A sleep disorder disrupts and disturbs your overall quality of life. It can affect a child, teen, adult, parent or senior citizen.
Roughly 40 million Americans have a sleep disorder – and most are completely unaware of it. Many who are aware they have a diagnosable sleep disorder seek the help they need.
Sleepiness is commonly experienced by anyone who is sleep-deprived. Evaluation at the Crozer Health Sleep Centers will help confirm a diagnosis and establish a treatment program. The following are the most common adult sleep disorders:
- Chronic Sleep Deprivation: A severe and continual lack of sleep, when the patient routinely sleeps less than what is required for optimal functioning.
- Insomnia: Short and poor quality sleep that affects your functioning during the day.
- Narcolepsy: A chronic disorder of the central nervous system characterized by the brain's inability to control sleep-wake cycles.
- Parasomnias: A disruptive sleep-related disorder that can occur during arousals from rapid eye movement (REM) sleep or arousals from non-rapid eye movement (NREM) sleep.
- Periodic Limb Movement Disorder (PLMD): Simple, repetitive, uncontrollable and often imperceptive muscle movements that occur while your body is at rest.
- Restless Legs Syndrome (RLS): A condition in which your legs feel very uncomfortable when you're sitting or lying down.
- Sleep Apnea: A serious, potentially life-threatening condition that is far more common than generally understood.
Signs of a Sleep Disorder
You might have a sleep disorder if:
- Your snoring disturbs your bed partner
- You have trouble falling asleep at night more than three times a week.
- You wake up often during the night.
- You feel tired throughout the day.
- You find yourself falling asleep while driving, at work or in class.
- You have an itchy, crawly feeling in your legs.
- You wake up with a headache or a dry/sore throat.
Risk Factors for Sleep Disorders
Some of the common risk factors for sleep disorders include:
- Age: While sleep problems affect all ages, they’re more common in middle and older-age adults. Children have different sleep patterns, resulting in unique pediatric sleep problems.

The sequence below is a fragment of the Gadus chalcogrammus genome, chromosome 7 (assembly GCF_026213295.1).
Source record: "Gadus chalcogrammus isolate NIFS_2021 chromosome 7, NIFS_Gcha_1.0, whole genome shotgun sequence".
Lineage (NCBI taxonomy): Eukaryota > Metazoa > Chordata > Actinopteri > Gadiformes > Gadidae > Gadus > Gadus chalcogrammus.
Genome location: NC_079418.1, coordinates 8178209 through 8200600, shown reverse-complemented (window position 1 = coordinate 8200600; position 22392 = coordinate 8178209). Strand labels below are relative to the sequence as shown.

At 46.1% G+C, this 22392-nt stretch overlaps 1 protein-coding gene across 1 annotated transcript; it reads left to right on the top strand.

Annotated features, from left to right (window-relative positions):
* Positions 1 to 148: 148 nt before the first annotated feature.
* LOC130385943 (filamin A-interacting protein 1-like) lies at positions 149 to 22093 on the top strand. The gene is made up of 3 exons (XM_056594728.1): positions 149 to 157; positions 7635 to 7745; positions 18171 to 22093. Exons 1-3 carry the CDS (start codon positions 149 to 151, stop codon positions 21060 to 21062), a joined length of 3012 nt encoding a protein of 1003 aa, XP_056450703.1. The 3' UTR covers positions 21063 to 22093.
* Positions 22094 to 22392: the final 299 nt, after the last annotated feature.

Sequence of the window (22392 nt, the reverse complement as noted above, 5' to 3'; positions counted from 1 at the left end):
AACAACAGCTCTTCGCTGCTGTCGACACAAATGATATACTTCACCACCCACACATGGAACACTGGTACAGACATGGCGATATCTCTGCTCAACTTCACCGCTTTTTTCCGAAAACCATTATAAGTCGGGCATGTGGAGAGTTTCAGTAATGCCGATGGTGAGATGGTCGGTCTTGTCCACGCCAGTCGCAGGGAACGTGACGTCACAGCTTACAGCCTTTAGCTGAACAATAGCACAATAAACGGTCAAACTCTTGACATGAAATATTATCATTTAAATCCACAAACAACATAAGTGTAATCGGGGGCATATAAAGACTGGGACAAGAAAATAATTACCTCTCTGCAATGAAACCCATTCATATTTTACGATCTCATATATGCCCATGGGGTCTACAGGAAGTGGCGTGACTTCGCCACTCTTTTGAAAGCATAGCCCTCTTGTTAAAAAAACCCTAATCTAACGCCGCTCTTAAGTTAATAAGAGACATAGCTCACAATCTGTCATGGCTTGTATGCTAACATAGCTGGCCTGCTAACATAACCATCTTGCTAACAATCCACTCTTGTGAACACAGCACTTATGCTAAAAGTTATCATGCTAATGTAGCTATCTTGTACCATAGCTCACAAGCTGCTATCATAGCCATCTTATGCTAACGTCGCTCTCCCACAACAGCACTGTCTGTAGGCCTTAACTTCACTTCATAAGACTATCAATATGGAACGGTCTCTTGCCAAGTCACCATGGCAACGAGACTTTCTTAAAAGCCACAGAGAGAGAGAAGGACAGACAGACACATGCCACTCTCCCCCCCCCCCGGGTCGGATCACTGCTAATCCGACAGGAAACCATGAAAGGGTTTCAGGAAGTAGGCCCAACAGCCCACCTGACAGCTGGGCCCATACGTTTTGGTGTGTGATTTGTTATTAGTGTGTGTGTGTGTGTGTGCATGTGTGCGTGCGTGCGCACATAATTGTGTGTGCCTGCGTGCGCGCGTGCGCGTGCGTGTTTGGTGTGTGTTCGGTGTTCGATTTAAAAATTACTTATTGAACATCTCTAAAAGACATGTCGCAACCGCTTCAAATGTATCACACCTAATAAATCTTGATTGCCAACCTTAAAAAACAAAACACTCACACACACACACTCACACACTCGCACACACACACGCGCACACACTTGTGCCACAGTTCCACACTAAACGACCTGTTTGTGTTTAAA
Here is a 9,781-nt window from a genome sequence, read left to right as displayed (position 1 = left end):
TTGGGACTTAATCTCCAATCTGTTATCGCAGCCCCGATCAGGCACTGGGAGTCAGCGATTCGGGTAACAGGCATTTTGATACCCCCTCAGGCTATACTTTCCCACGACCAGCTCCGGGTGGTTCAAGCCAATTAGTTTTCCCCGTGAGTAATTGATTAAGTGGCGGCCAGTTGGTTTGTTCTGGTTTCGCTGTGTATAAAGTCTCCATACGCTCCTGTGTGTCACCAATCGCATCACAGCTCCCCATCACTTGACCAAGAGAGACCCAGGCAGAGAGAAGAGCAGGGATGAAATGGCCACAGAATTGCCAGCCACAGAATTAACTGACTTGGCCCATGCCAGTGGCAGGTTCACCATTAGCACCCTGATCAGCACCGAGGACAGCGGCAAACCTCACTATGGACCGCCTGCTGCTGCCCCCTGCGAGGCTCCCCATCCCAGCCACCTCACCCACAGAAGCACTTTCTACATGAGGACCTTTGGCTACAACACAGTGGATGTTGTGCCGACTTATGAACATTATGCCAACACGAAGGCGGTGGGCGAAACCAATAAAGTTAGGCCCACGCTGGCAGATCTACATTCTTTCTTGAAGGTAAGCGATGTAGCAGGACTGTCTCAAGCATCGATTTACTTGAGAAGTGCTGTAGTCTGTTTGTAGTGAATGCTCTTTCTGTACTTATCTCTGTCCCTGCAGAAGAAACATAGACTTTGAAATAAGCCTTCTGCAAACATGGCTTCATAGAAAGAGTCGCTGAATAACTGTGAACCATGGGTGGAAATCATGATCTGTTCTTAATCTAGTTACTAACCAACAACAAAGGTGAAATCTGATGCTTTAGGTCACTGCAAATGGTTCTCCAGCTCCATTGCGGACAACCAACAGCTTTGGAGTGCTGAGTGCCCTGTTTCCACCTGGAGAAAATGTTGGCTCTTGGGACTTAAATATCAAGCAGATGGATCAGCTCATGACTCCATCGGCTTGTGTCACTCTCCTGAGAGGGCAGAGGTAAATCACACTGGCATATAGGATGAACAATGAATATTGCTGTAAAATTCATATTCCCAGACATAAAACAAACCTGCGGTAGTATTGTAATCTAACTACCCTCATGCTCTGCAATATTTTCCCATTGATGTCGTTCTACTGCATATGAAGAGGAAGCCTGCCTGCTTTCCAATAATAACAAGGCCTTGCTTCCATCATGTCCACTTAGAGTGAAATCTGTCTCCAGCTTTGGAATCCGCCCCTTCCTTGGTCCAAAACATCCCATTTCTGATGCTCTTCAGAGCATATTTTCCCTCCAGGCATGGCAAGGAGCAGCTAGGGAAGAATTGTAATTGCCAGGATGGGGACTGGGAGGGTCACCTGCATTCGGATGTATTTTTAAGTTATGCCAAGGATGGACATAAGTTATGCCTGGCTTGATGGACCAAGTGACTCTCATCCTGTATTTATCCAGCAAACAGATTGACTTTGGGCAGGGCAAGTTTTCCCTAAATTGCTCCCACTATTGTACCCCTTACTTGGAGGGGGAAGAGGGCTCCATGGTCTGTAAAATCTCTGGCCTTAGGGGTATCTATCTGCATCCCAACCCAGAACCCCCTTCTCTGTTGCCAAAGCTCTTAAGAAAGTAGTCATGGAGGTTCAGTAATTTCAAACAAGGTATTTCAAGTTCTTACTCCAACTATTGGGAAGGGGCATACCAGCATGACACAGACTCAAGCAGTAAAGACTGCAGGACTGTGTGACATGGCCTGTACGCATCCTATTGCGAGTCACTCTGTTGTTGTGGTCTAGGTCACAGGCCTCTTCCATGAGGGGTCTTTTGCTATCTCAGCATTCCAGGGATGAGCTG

- Gender: Women are more likely to suffer from insomnia; men are more likely to have sleep apnea.
- Weight: The more you weigh, the more likely you are to develop a sleep disorder.
- Anatomy: Some people have structural abnormalities in the sinuses, mouth, throat or elsewhere in the upper airway.
- Drug or alcohol use: Medications, alcohol or illegal drugs can interfere with normal sleep patterns or the ability to awaken from sleep.
- Other medical problems: People who suffer from high blood pressure or depression are also at higher risk.
How to Improve Your Sleep
Doctors call it “sleep hygiene.” Just like dental hygiene, developing the right habits can have a big impact on your health.
Nighttime rituals might seem like a too-easy solution, but the following guidelines have been proven to be critical in establishing healthy sleep patterns:
- Go to bed at the same time every night.
- Always sleep in a bed in a dark, quiet room – avoid the temptation to sleep in a recliner or on the couch.
- Give yourself time to unwind from daily activities to help clear your mind.
- Follow the same “getting ready for bed” routine every night.
- Get regular daily exercise.
- Don’t eat within four hours of going to bed.
- Avoid all caffeine six hours before bedtime.
- Avoid alcohol and tobacco two hours before bedtime.
Request an Appointment
To request an appointment at a Crozer Health Sleep Center, complete our online secure appointment request form or call 1-888-753-3703.